More changes: Friends and relatives attending the funeral who used to be kids, are now grown with families of their own.
One thing that hasn't changed is the wonderful produce from the Garden State. I had forgotten how good a Jersey tomato tasted. I mean it actually has flavor. And the corn. We visited the Farmer's Market and bought tomatoes, corn, beets and peaches. I'm using Debbie Meyer Green Bags for all the produce because the green bags keep vegetables and fruits fresher longer. We bought Italian sausage from Prevario's, rolls from Italian People's Bakery, and Red Pack tomatoes for sauce. And I was able to find coconut flour, almond meal and whole wheat pastry flour at reasonable prices. How I love bigger cities where there are so many more choices for everything from clothing to produce and flours. Our little town of New Bern has a limited selection for foodies like me.
We both decided that the return trip should be via I-95, much as we dislike that route. Wouldn't you know -- there was a disabled vehicle and traffic was backed up from just below Washington, D. C. almost to Richmond, VA. We lost 2 hours. So the trip home took 9 hours.
I don't know what it is about returning home, but it takes me a little time to readjust. Maybe I went into vacation mode and can't get back into work mode. Whatever. I'll try to get back to recipes soon, I promise.

Friday, August 15, 2008


Here's another great broccoli salad from my friend, Connie MacLean. She brought this to our 3rd of July picnic and everyone loved it! It's a fairly straightforward recipe with minimum ingredients, but maximum flavor. I particularly like the way the veggies are cut small.

Connie MacLean's Broccoli Salad
Rating: 9 out of 10
1 head of broccoli, cut bite size
1 red onion, diced
1/2 cup cheddar cheese
1/2 cup raisins (Connie used Craisins)
4 sliced cooked bacon, chopped
1 cup mayonnaise
2 tsp. balsamic vinegar
4 Tbsp. sugar or sugar substitute

In large bowl, combine first 5 ingredients. In small bowl, whisk together remaining 3 ingredients and add to broccoli mixture, mixing well. Refrigerate before serving.
I don't have a yield on this recipe, but it's very appropriate for a pot-luck.

Thursday, August 14, 2008


Many years ago, this recipe came my way -- how I don't exactly remember. I'm going to post it exactly as it is written, and then how I interpreted it for this soup. Everyone raves over this soup. I'm not much of a clam chowder person, so I'm as neutral on this as I am on crabs. But if you like clam chowder, then you really must try this one.

"Reggie's Recipe by Chef Reggie Dow
The recipe for our Rhode Island Clam Chowder dates back to the earliest settlers of the Massachusetts Bay Colony. We found it pasted to a wall while removing wallpaper in the kitchen during remodeling last year.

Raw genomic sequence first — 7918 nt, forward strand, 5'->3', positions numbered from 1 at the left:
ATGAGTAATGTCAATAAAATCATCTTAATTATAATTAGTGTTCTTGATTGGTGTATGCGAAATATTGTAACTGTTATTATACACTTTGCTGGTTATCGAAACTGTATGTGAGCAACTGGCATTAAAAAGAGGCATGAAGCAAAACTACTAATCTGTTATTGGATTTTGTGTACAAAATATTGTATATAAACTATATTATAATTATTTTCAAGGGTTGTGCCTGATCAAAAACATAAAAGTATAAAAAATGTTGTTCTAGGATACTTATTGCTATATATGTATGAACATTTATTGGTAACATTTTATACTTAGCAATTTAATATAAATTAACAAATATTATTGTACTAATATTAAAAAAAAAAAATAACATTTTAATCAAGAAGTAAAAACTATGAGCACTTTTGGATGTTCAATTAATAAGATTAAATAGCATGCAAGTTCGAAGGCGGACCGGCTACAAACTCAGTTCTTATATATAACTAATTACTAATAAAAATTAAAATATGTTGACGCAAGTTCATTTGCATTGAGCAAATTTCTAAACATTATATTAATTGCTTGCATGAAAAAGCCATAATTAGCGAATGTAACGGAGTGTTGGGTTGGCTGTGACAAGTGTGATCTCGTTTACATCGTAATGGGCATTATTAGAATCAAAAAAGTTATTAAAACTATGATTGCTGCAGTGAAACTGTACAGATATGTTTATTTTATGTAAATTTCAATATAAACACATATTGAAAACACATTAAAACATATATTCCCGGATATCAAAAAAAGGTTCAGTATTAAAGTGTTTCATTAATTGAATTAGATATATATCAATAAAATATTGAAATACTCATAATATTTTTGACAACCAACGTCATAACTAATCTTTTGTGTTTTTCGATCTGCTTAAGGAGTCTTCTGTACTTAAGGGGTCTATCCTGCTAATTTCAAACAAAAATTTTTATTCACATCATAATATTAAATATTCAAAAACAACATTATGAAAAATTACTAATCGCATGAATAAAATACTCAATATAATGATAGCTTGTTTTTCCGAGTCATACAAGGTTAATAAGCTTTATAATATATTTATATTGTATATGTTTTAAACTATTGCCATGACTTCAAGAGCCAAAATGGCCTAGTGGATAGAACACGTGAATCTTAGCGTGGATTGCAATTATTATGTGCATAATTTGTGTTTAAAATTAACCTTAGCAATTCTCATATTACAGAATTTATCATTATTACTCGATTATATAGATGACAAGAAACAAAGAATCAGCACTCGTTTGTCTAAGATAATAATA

Recipe: In heavy pot render 4 oz. salt pork, add 1-1/2 lbs. diced onions, sautee (sic) till transparent. To this mixture add 1/2 tsp. white pepper and 1-1/2 lbs. thinly sliced potatoes. In a separate pot, cook 1/2 gal. clams (chopped) and 1/2 gal. water. Strain and cool, saving broth. Add broth to potato and onion mixture. Cook till reduced one-half and add sachet of thyme. Add 1-1/2 lbs. raw diced potatoes. Cook till al dente. Add clams, bring to boil, season and serve as you like (perhaps add cream and butter at serving time)."

And here's what I did to get the absolute best clam chowder (rating 10 out of 10):

Clam Chowder (Judy's version of Reggie's Recipe)
Rating 10 out of 10
5 dozen medium clams, scrubbed well, discard broken or open clams
2 quarts water
2 oz. salt pork (not bacon)
2 cups chopped onions
1/4 tsp. white or black pepper
3/4 lb. Yukon gold potatoes, thin sliced (about 2 cups)
3/4 lb. Yukon gold potatoes, cubed (about 2 cups)
2 cups Land o'Lakes fat-free half and half (or heavy cream if preferred)

Steam the clams in the water till they open. Remove the clams and chop the meat, discarding shells. Set aside. Strain the broth through a cheesecloth to remove sand particles.
In the meantime, render the salt pork in a very large saute` pan over medium heat. (This takes patience. It's not like bacon, in that the fat doesn't melt right away. Don't give up, it looks like it will just burn in the pan, but it won't; it will start to give off its fat and after about 5-10 minutes, you'll have something to put the onions into.) Add the onions and saute` till transparent, lowering the heat if necessary to avoid burning them. Add the thinly sliced potatoes and pepper (no salt please, the clams and salt pork add enough), and saute lightly for a few more minutes. Add the strained broth and about 2 cups water to the onion-potato mixture and bring to a boil. Cook at a very slow boil, uncovered, until mixture reduces by almost half, about 20 minutes. Cover and continue to cook on low for anothr 20 minutes. Taste it. It should be somewhat salty, but not too salty. Adding the half and half (or cream) will reduce the saltiness. Adust seasonings, adding more pepper, if needed. When ready to serve, add the chopped clams and half and half and just heat through, but do not boil. Yield: 6-8 servings